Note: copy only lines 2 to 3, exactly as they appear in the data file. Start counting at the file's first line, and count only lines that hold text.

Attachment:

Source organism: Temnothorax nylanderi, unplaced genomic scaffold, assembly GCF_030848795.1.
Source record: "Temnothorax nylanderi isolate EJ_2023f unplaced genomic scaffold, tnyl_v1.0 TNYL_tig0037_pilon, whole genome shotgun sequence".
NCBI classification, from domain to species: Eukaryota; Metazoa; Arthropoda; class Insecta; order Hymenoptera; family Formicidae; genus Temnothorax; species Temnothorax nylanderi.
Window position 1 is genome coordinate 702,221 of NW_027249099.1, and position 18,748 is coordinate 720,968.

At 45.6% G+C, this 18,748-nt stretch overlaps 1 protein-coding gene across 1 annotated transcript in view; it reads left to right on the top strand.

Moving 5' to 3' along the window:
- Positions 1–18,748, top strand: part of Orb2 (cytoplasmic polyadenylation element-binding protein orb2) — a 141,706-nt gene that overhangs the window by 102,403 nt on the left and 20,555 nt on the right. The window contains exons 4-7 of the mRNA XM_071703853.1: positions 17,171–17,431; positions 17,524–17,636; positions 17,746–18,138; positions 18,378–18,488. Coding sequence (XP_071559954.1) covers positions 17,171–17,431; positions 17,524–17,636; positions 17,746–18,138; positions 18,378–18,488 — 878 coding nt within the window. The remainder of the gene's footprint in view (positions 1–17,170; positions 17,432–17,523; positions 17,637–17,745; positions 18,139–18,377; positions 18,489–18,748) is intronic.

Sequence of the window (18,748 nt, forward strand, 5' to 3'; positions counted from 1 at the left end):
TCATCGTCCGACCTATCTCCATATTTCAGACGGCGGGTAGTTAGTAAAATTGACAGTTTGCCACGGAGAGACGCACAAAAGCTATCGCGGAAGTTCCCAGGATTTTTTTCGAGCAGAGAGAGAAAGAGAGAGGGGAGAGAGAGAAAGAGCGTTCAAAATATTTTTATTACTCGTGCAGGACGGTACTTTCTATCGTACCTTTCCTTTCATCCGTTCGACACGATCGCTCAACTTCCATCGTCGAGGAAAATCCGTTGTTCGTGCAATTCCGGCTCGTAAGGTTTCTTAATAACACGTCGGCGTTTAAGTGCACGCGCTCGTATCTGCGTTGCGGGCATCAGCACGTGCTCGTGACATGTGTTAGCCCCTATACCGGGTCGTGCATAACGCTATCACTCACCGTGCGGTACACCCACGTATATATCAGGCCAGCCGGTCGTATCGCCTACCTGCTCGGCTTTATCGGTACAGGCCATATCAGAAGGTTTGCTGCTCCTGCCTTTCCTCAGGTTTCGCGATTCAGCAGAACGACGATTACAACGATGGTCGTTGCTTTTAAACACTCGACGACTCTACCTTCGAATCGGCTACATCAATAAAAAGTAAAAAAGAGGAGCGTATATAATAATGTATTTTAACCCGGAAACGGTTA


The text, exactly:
Source record: "Temnothorax nylanderi isolate EJ_2023f unplaced genomic scaffold, tnyl_v1.0 TNYL_tig0037_pilon, whole genome shotgun sequence".
NCBI classification, from domain to species: Eukaryota; Metazoa; Arthropoda; class Insecta; order Hymenoptera; family Formicidae; genus Temnothorax; species Temnothorax nylanderi.